Thumbs up (with caveats) for Tribe: On Homecoming and Belonging by Sebastian Junger. Psychology.
A short book. This is Junger’s rather diffuse “theory of human satisfaction” interweaving threads of PTSD, belonging, and how humans frequently feel better during hardship. This was an interesting book which made me think, so if that is its goal, it has succeeded. As a work of rigorous intellectual study, it fails utterly. Junger is upfront about his inclusion of personal stories which inform his thinking—which is absolutely perfect for a memoir. Unfortunately, he’s taking his own hypotheses as facts, and that’s not how that works. Even when he does include sources, he does not think to question the (sometimes extremely obvious) biases or questionable methodology of those sources. Do I think there are grains of truth here? Certainly. Do I think this book is the best exploration of any of the topics on which he touches? Certainly not. But it is, as noted, a very short book, and provides food for thought. If it interests you, read it—but apply your own mental faculties.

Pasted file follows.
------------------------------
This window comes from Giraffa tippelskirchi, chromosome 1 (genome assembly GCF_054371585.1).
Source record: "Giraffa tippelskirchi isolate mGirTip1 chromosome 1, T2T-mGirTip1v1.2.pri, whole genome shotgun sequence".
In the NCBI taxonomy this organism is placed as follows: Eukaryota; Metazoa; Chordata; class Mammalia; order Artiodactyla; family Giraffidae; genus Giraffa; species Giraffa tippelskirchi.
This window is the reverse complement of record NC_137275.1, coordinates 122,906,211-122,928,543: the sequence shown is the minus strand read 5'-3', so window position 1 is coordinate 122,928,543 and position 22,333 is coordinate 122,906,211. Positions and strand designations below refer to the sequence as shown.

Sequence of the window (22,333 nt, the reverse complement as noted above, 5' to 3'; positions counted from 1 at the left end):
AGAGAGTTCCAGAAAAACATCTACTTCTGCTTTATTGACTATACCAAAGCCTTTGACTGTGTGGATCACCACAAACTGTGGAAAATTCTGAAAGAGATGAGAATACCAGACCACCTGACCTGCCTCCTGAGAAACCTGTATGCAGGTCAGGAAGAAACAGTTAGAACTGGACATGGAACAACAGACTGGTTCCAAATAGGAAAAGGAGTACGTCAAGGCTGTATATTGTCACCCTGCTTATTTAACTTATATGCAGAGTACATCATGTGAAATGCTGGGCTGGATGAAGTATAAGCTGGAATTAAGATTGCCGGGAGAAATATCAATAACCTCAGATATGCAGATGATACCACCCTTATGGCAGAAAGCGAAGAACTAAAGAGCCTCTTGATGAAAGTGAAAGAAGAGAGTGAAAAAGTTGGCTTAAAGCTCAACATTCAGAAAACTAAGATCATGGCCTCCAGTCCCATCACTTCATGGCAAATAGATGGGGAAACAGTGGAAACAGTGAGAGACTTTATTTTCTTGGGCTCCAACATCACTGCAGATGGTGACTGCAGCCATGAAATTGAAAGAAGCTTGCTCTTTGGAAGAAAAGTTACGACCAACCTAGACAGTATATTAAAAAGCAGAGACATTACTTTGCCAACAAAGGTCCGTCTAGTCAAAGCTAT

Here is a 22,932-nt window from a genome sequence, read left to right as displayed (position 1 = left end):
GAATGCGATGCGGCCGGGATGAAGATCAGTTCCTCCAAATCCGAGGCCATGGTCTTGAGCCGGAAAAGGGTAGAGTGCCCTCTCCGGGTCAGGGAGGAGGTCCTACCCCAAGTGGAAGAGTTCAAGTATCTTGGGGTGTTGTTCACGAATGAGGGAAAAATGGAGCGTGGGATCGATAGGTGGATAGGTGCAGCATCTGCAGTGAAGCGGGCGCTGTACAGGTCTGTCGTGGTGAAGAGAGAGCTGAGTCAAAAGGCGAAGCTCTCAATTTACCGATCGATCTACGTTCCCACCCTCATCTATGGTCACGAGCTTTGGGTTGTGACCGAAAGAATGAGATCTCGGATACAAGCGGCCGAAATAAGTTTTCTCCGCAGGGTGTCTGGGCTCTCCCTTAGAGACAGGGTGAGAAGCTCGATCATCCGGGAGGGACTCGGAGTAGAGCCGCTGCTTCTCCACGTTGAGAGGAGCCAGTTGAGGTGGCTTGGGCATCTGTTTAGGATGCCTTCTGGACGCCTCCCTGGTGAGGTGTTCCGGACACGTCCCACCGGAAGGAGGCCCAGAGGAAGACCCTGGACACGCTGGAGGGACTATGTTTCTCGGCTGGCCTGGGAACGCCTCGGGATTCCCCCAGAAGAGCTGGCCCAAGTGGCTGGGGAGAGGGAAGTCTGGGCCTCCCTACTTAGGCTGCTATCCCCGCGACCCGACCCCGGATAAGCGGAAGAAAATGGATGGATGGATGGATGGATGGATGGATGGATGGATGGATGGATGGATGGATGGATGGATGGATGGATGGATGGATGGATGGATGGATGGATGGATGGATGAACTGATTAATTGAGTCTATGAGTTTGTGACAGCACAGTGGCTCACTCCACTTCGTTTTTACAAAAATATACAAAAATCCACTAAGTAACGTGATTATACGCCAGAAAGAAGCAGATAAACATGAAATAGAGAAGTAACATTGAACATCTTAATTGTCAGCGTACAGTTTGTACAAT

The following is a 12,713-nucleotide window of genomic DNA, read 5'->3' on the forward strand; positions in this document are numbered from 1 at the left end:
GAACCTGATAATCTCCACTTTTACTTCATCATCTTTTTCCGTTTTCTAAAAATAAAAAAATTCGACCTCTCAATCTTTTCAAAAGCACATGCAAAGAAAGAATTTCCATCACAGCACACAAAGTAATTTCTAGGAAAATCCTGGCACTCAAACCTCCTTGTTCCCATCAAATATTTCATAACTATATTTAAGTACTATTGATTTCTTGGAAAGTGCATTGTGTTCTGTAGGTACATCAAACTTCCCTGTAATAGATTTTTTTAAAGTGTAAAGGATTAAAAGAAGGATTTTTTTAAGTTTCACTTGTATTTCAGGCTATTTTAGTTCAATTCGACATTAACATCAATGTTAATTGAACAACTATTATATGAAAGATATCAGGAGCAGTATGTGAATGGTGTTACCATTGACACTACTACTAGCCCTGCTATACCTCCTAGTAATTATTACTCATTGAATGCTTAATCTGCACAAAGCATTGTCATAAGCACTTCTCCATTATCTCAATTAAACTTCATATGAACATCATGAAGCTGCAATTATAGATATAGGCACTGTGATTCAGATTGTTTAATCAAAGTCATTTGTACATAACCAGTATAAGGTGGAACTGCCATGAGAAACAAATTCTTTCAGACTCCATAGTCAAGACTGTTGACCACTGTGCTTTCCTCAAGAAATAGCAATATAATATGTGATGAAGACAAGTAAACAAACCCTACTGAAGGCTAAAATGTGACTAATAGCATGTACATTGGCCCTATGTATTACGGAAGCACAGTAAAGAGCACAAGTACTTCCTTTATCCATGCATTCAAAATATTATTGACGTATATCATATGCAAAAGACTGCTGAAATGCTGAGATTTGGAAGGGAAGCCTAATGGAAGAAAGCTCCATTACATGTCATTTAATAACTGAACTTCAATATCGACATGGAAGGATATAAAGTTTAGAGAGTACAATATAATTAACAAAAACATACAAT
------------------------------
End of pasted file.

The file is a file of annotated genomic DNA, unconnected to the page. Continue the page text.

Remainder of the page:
This book is about why that sentiment [feeling compelled to share the last of your food with someone] is such a rare and precious thing in modern society, and how the lack of it has affected us all. It’s about what we can learn from tribal societies about loyalty and belonging and the eternal human quest for meaning. It’s about why—for many people—war feels better than peace and hardship can turn out to be a great blessing and disasters are sometimes remembered more fondly than weddings or tropical vacations. Humans don’t mind hardship, in fact they thrive on it; what they mind is not feeling necessary. Modern society has perfected the art of making people not feel necessary.
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